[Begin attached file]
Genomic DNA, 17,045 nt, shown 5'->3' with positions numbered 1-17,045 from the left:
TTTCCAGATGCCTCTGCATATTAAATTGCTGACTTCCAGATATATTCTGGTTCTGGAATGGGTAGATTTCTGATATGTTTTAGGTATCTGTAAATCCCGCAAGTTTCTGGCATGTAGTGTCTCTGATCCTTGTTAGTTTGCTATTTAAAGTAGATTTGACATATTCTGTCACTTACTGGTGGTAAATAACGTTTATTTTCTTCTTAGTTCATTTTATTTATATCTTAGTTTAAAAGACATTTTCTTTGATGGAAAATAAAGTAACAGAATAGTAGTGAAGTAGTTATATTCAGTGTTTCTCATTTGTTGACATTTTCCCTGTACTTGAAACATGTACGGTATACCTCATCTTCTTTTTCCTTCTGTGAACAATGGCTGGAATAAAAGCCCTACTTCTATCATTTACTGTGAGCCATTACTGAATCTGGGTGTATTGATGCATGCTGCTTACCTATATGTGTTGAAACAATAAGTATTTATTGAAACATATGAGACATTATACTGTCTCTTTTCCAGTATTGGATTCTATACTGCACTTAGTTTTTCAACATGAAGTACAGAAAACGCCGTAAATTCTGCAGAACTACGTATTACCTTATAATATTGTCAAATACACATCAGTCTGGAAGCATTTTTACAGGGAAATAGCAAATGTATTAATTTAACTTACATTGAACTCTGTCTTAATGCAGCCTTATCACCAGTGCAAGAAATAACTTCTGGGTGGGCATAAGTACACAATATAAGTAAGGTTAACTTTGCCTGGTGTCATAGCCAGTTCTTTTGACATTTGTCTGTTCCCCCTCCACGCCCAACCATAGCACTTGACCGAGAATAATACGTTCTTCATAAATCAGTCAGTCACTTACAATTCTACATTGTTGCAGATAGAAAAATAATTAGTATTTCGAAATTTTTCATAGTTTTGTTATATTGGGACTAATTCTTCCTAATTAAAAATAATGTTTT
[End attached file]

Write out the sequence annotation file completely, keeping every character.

Genomic DNA, 17,045 nt, shown 5'->3' with positions numbered 1-17,045 from the left:
TTTCCAGATGCCTCTGCATATTAAATTGCTGACTTCCAGATATATTCTGGTTCTGGAATGGGTAGATTTCTGATATGTTTTAGGTATCTGTAAATCCCGCAAGTTTCTGGCATGTAGTGTCTCTGATCCTTGTTAGTTTGCTATTTAAAGTAGATTTGACATATTCTGTCACTTACTGGTGGTAAATAACGTTTATTTTCTTCTTAGTTCATTTTATTTATATCTTAGTTTAAAAGACATTTTCTTTGATGGAAAATAAAGTAACAGAATAGTAGTGAAGTAGTTATATTCAGTGTTTCTCATTTGTTGACATTTTCCCTGTACTTGAAACATGTACGGTATACCTCATCTTCTTTTTCCTTCTGTGAACAATGGCTGGAATAAAAGCCCTACTTCTATCATTTACTGTGAGCCATTACTGAATCTGGGTGTATTGATGCATGCTGCTTACCTATATGTGTTGAAACAATAAGTATTTATTGAAACATATGAGACATTATACTGTCTCTTTTCCAGTATTGGATTCTATACTGCACTTAGTTTTTCAACATGAAGTACAGAAAACGCCGTAAATTCTGCAGAACTACGTATTACCTTATAATATTGTCAAATACACATCAGTCTGGAAGCATTTTTACAGGGAAATAGCAAATGTATTAATTTAACTTACATTGAACTCTGTCTTAATGCAGCCTTATCACCAGTGCAAGAAATAACTTCTGGGTGGGCATAAGTACACAATATAAGTAAGGTTAACTTTGCCTGGTGTCATAGCCAGTTCTTTTGACATTTGTCTGTTCCCCCTCCACGCCCAACCATAGCACTTGACCGAGAATAATACGTTCTTCATAAATCAGTCAGTCACTTACAATTCTACATTGTTGCAGATAGAAAAATAATTAGTATTTCGAAATTTTTCATAGTTTTGTTATATTGGGACTAATTCTTCCTAATTAAAAATAATGTTTT